Restarting a franchise just five years after the last one finished is either very brave or very cynical. Okay, it’s the second one. Spider-Man is one of Marvel’s hottest properties, guaranteed to fill cinemas. It’s definitely cynical. No question. It is just as well Marc Webb’s version happens to be brilliant, too.
It does everything a super-hero movie should: instills you with a childlike sense of wonder; provides some great visual gags and acts out your schoolboy power fantasies.
Much of this is down to Andrew Garfield, who is an inspired choice to play Peter Parker. If you’ve seen his previous films (especially the excellent Boy A and Never Let Me Go), you can hazard a pretty good guess at the direction he takes Parker: it’s a far more introspective Spider-Man than the wise-cracking web-slinger we’re used to in Tobey Maguire.
Young Garfield is an emotional soul, and you really feel for him as he once again relives the death of dear old Uncle Ben (no relation to the sauce), as he has in the pages of comics for the last 50 years. This time you care even more, as Uncle Ben’s brand of all-American goodness is portrayed with a stoic dignity by Martin Sheen (the impossibly glassy-eyed Sally Field plays long-suffering Aunt May).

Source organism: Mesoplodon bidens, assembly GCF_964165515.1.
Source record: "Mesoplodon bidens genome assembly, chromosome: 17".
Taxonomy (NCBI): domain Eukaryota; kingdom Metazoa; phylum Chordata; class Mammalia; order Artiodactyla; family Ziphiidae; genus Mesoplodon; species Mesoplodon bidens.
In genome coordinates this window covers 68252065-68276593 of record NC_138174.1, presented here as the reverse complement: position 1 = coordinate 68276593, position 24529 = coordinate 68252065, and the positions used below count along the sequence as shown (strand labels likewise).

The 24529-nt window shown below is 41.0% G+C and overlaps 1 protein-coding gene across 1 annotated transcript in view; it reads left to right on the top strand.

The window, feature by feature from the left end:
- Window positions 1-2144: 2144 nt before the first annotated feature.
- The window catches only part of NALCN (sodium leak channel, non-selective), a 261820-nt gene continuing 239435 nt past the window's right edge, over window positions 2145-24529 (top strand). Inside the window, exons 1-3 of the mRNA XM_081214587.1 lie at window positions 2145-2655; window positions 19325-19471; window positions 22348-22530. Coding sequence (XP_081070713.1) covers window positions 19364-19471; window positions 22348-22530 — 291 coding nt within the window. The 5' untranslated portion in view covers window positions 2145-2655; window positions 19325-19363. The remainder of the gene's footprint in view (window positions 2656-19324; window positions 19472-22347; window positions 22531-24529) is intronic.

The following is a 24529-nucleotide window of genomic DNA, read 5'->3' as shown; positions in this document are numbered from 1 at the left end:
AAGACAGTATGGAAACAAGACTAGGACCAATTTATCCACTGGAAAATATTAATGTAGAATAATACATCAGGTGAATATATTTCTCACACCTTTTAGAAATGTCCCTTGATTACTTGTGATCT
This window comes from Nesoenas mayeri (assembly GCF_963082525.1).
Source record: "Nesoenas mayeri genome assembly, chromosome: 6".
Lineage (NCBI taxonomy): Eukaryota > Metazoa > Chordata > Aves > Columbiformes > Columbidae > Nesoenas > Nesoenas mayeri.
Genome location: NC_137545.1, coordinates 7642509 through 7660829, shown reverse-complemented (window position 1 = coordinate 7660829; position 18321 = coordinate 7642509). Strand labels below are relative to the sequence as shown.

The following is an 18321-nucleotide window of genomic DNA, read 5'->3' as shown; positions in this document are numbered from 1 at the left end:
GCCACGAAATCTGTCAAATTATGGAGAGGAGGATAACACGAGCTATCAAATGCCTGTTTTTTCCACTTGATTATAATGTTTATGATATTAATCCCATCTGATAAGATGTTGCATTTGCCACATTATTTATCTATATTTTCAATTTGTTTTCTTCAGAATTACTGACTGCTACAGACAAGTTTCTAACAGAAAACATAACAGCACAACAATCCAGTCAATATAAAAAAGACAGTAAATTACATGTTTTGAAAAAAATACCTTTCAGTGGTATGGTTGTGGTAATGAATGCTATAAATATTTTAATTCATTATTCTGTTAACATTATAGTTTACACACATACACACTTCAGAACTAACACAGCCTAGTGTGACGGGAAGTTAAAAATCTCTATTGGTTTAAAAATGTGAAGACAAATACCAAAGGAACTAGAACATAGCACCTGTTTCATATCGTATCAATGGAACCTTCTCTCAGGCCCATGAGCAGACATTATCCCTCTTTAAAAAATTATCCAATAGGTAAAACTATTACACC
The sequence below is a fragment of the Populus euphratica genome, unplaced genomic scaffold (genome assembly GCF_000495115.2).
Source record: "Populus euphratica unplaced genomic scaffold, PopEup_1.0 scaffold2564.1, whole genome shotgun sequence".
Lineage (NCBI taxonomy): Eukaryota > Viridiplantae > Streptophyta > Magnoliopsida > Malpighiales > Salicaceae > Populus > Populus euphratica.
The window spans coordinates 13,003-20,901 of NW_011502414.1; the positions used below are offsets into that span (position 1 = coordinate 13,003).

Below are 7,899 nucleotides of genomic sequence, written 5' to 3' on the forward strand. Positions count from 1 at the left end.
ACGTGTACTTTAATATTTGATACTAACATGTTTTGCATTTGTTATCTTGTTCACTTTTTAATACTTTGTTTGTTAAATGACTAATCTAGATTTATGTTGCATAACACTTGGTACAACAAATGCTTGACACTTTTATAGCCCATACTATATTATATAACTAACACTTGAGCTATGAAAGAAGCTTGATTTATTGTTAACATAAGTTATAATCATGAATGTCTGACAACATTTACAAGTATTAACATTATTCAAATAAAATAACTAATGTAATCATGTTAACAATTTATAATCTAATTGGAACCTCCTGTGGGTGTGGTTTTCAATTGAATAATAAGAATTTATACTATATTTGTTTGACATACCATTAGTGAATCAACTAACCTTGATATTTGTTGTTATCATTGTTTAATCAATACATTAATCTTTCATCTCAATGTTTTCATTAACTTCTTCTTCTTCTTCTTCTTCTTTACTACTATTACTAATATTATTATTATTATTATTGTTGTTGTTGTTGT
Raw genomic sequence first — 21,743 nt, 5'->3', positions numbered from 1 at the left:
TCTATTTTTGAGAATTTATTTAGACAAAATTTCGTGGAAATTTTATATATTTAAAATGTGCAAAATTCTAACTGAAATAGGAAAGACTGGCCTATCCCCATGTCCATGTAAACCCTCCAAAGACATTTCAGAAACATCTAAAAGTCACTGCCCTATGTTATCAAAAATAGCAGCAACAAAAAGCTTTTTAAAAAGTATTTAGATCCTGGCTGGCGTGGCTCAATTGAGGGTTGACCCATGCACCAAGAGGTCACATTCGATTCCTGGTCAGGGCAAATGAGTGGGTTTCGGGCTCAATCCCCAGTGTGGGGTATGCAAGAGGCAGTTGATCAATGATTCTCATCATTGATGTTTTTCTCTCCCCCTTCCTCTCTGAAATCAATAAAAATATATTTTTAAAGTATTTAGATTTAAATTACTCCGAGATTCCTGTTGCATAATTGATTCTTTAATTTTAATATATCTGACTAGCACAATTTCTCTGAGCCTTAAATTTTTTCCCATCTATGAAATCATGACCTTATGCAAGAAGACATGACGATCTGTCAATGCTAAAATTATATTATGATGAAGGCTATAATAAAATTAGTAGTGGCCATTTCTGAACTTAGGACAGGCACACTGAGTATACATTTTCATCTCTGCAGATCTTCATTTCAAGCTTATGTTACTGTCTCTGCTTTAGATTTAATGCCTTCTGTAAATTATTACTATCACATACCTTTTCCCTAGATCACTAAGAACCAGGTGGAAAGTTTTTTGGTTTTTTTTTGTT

There is, inevitably, a slight feeling of deja vu, especially in the vertiginous swinging-through-New York scenes. Don’t get me wrong – they look great, but I’d have been more impressed if I hadn’t seen it before.
Another unintended consequence of rebooting the franchise so soon is that Sam Raimi rather greedily nicked a lot of the most high-profile villains (both versions of the Green Goblin, Doc Ock, Sandman and Venom). To keep things fresh, Webb really needed someone new: unfortunately that someone was The Lizard, a generic part-man-part-animal baddie who spends his time tipping over vans and roaring, despite being the world’s foremost herpetologist (Google it). Rhys Ifans plays the pre-transformation Lizard with just the right amount of hand-wringing and simmering menace but the good work is largely undone when he turns into what looks like a weedy version of the Hulk.
In fact, my only real problem with The Amazing Spider-Man is exactly what has made the super-hero genre so successful: the fight scenes. They start well but suffer from diminishing returns as the scale and CGI are ramped up. Webb’s Spider-Man would stand up without all the bangs and flashes – and that is a very big compliment indeed.
First published in City A.M.